James Harris

Monday, August 15, 2016

Our grand national tolerance

The United States of America has faced some serious challenges, like emerging as an independent nation after the bold declaration that founded it, which required a fierce war of independence, and also surviving a bid to destroy it by states seceding from it, which was sort of the opposite, as the American Civil War was about inflicting death to bind, while the American Revolutionary War was about enduring death to escape.

"...give me liberty or give me death!" -- Patrick Henry

Both events had people who really thought they were bad ideas. Not all colonists wanted independence from the British Empire. They were loyal citizens to it, and guess what? Can we say they were wrong? Our nation's founding citizens were mostly traitors to their nation of birth--not all were British--hellbent on starting a new nation, and thank God they succeeded and we get to continue the freedoms for which they fought, and many died, to have.

And when some time had passed and some decided the United States of America was no longer a good idea, were they wrong? How do we know? Nonetheless they were defeated in a war that forever changed the nation and the world as it introduced modern battle field techniques and ruthless war. The immensity of the slaughter can be lost on people today and hard to grasp, though later wars would greatly magnify it, peeking with World War II.

Flags have become extraordinary symbols, and for nations can help exemplify.

Our American flag has stood against the challenges to the life of the nation and emerged triumphant on the battlefield.

That fact is definitive for so many lives and maybe taken for granted by many Americans, though they might deny it, as some would rather fly a defeated flag in a nation that is very tolerant of dissent.

Wishing the United States of America were no longer here is not something I think most would display proudly, but those who wish the Confederacy had won the Civil War are stating that boldly with a symbol, and I welcome their freedom to say it in a nation brilliant for its tolerance. Don't believe me? Ask someone flying that flag: Do they wish the Confederacy had won?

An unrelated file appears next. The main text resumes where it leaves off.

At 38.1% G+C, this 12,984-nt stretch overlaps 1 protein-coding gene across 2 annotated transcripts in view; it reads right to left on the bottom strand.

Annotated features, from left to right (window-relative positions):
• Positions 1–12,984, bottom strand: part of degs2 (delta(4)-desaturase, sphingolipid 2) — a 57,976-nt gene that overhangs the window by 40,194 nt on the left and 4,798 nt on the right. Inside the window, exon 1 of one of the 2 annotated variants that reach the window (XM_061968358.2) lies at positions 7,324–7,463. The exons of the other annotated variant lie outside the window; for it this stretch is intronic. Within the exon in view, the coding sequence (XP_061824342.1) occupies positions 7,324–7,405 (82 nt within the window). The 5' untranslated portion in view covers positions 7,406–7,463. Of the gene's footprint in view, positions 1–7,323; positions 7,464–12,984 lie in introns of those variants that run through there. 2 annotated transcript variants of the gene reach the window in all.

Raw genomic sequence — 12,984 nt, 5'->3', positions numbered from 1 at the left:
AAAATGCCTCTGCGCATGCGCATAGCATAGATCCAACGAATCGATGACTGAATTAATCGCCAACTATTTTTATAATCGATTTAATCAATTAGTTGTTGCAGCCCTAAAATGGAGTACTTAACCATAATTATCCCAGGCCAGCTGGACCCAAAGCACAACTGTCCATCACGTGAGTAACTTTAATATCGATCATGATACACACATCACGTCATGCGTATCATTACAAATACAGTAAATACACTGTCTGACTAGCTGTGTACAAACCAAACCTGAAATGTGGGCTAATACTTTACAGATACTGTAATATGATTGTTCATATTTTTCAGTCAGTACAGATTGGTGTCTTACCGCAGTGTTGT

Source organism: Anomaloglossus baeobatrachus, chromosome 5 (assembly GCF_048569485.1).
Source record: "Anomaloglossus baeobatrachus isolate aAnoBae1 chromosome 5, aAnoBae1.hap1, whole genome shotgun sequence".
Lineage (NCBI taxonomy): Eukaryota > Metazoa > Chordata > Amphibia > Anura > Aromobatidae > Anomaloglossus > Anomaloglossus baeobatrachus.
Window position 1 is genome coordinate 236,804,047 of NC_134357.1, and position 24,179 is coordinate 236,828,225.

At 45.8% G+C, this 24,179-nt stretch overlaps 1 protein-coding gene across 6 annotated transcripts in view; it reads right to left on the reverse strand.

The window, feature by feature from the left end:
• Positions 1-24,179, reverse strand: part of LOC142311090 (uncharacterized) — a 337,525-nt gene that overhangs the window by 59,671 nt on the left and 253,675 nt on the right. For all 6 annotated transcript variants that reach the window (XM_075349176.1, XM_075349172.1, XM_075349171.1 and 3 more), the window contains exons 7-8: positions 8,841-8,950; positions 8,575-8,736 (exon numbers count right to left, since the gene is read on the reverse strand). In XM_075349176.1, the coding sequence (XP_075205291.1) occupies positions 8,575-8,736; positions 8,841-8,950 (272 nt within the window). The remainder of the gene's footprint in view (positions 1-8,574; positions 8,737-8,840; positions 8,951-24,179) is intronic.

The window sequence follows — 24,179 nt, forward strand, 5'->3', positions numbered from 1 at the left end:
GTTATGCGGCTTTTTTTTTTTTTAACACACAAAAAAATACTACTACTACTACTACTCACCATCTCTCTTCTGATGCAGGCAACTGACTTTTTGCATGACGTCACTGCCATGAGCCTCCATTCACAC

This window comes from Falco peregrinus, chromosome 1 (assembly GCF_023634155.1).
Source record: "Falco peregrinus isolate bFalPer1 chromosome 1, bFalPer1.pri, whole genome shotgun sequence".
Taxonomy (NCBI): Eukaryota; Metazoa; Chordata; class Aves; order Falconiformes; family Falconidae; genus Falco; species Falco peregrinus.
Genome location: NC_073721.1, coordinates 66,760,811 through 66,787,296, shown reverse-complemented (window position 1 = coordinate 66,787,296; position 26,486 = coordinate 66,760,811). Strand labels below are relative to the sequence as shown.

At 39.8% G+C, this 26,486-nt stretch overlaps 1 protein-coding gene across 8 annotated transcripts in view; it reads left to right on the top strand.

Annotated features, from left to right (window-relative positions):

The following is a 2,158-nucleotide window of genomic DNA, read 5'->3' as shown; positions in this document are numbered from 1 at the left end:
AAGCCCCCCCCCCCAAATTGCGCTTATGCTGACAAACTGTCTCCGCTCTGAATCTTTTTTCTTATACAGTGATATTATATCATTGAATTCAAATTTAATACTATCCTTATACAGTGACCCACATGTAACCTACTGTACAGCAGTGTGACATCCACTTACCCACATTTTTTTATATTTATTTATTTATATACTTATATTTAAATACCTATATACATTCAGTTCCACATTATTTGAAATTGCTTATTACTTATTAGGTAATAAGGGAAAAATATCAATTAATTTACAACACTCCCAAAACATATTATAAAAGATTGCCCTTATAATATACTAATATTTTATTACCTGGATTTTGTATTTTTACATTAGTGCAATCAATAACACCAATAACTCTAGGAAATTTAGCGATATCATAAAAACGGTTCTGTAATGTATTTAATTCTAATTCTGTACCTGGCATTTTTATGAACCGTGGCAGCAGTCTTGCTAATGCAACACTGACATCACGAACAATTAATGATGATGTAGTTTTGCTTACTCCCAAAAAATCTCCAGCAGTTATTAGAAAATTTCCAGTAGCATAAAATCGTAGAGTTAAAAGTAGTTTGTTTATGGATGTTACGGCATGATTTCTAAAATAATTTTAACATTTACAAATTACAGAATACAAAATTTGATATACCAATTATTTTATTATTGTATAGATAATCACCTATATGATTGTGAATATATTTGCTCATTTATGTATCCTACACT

Call it tradition if you will, but that defeated flag would not be bragging rights except for hope that maybe, just maybe, if those who believe work at it long enough, they can finally defeat the United States of America.

Won't happen though.

There were quite a few British who weren't exactly fans of that independence thing, and some went home, but for others this country was their home, still. As much as they might hate what they knew was treason, as it was.

They stayed in the new nation, and had children, and their children had children, and so on.

And somehow we all kind of get along together most of the time.

Too many may fail to appreciate the various forces hellbent on destroying this nation, from people who probably feel confident they are correct, who are citizens of a nation born in fire and blood. Which endures through it all, not because it forgets its history, but because it understands it.

The revolutionary spirit which created this nation still fires it in so many ways, and the freedoms that keep it alive are an inspiration to a world.

Thank you Patrick Henry and so many other patriots throughout this nation's history, as you gave us liberty. And it's up to each American generation to remember that liberty is a really cool thing to have.

I know I like it.

James Harris